The Fed’s Shifting Stance on Rates
The summer doldrums came late this year for gold and gold stocks. Now that the U.K. Brexit decision is old news, the markets are again obsessed with the Federal Reserve’s (the “Fed”) shifting stance on rate decisions. Although the Fed’s tone had been dovish on rate increases following the August 18 release of the Federal Open Market Committee (or FOMC) minutes from its July 27 meeting, sentiment changed markedly just a week later following the Federal Reserve Bank of Kansas City’s annual symposium in Jackson Hole on August 26.
The selling pressure actually started on August 24 ahead of the Jackson Hole meeting, when unusually heavy selling occurred in the gold futures market. We continue to be amazed (in a negative way) at the inconsistent shifts in the Fed’s guidance, its lack of leadership, and the damage this uncertainty seems to be causing to the economy. A speech by Federal Reserve Chairwoman Janet Yellen, followed by comments in the press by Vice Chairman Stanley Fischer, convinced the markets that a rate increase is now possible at the next Fed meeting on September 21. As a result, the U.S. dollar strengthened while gold, and especially gold shares, took a tumble.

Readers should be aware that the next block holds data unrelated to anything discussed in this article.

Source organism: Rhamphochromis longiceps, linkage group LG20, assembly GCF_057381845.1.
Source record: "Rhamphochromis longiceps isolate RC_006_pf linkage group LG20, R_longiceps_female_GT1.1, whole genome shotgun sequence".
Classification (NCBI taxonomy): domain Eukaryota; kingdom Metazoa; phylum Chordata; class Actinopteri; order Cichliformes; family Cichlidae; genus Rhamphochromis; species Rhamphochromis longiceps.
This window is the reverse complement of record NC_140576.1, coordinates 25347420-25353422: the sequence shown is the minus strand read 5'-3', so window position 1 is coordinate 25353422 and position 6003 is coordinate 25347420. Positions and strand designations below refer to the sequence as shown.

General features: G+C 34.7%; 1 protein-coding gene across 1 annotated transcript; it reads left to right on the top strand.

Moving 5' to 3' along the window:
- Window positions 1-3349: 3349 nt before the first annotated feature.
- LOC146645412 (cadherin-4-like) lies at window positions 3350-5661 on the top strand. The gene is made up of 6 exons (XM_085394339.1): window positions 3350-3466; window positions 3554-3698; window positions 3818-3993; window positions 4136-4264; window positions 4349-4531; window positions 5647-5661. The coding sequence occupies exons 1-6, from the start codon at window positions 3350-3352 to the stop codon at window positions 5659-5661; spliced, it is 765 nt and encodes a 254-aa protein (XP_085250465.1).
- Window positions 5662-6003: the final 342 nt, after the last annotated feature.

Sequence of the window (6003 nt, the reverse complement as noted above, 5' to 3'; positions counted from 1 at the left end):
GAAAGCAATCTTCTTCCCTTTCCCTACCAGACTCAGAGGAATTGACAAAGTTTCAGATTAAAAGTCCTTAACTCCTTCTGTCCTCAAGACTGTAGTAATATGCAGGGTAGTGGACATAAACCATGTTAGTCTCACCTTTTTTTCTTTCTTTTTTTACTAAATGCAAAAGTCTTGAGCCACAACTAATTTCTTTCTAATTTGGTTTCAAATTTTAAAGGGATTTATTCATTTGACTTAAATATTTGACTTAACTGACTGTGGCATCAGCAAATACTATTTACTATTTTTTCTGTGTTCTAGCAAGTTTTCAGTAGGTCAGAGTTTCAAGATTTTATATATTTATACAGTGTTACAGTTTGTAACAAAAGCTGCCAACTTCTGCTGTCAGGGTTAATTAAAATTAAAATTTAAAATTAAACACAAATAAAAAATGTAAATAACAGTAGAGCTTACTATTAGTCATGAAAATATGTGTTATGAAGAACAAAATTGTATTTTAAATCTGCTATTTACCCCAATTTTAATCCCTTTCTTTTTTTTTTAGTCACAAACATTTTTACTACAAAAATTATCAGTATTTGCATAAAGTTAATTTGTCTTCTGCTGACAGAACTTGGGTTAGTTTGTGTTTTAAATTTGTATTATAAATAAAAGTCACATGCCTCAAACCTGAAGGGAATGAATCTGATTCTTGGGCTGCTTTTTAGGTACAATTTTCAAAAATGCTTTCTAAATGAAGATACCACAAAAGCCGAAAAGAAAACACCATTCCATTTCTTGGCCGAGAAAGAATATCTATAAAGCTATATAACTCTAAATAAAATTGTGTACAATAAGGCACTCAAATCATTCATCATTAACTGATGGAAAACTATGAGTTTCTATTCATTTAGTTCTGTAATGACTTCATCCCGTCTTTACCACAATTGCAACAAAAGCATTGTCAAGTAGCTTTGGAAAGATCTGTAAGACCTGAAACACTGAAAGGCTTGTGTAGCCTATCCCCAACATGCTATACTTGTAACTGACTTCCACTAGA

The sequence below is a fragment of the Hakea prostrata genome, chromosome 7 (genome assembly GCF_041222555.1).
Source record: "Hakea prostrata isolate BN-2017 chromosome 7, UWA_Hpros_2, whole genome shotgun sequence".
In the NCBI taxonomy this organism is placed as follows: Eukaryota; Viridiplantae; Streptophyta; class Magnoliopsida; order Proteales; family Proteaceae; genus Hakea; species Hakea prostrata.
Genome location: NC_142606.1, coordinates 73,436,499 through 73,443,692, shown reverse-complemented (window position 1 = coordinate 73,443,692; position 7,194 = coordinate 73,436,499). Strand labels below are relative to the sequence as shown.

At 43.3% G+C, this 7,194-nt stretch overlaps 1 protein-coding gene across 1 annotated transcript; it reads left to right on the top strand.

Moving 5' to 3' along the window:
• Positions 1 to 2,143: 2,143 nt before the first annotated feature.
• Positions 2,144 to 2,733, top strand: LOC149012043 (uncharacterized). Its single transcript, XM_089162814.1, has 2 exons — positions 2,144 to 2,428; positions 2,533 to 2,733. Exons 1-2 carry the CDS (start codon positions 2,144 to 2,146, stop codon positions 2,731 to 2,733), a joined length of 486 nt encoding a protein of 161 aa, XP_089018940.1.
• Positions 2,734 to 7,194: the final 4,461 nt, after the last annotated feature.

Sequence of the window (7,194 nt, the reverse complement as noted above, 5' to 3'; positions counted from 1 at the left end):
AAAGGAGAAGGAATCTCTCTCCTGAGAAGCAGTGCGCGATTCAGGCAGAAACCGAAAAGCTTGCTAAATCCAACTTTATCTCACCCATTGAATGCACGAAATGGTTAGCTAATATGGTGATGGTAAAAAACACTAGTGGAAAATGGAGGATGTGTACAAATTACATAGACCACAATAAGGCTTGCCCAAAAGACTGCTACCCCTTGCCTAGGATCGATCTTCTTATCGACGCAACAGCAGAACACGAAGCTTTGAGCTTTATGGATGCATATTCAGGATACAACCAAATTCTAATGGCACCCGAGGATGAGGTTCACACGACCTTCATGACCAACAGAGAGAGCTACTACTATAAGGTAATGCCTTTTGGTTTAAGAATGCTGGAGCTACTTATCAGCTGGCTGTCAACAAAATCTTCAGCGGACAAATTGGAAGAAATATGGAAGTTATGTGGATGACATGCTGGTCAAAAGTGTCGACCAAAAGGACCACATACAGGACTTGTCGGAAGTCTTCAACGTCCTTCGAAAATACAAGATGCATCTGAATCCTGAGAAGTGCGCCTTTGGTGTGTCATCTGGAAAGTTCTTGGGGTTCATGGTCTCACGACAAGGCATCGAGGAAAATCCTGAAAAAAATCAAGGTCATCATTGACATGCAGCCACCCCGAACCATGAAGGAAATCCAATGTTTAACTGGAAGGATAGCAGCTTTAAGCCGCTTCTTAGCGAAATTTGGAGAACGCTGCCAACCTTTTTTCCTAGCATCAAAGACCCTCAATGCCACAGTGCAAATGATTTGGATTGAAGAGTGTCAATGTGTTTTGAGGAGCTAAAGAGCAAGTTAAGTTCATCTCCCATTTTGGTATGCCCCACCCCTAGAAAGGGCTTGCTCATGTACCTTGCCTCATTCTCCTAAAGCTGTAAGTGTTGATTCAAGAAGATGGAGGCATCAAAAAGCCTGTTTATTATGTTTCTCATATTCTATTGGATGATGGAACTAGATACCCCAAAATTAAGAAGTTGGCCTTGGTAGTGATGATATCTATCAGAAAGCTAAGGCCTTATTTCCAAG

Market Realist – Higher interest rates could be a possible headwind for gold
The graph above compares gold (GLD)(OUNZ) prices with real interest rates over the last 20 years. The graph suggests that the two move in opposite directions. Over the last 20 years, the two have had a strongly negative correlation of -0.62.
If interest rates are high, investors prefer to invest in bank deposits or Treasuries (TLT). On the other hand, lower interest rates mean that investors have more of an incentive to invest in gold. Meanwhile, gold is a good hedge against inflation, like other commodities, which is why real interest rates are one of the major drivers of gold prices.
The Fed suddenly became hawkish at the Jackson Hole meeting on August 24, causing gold prices to fall by 2.0%. Although higher interest rates might cause gold prices to fall further, this effect has been taken into consideration. In the next part, we’ll discuss how a Fed rate hike in 2016 might actually support gold prices.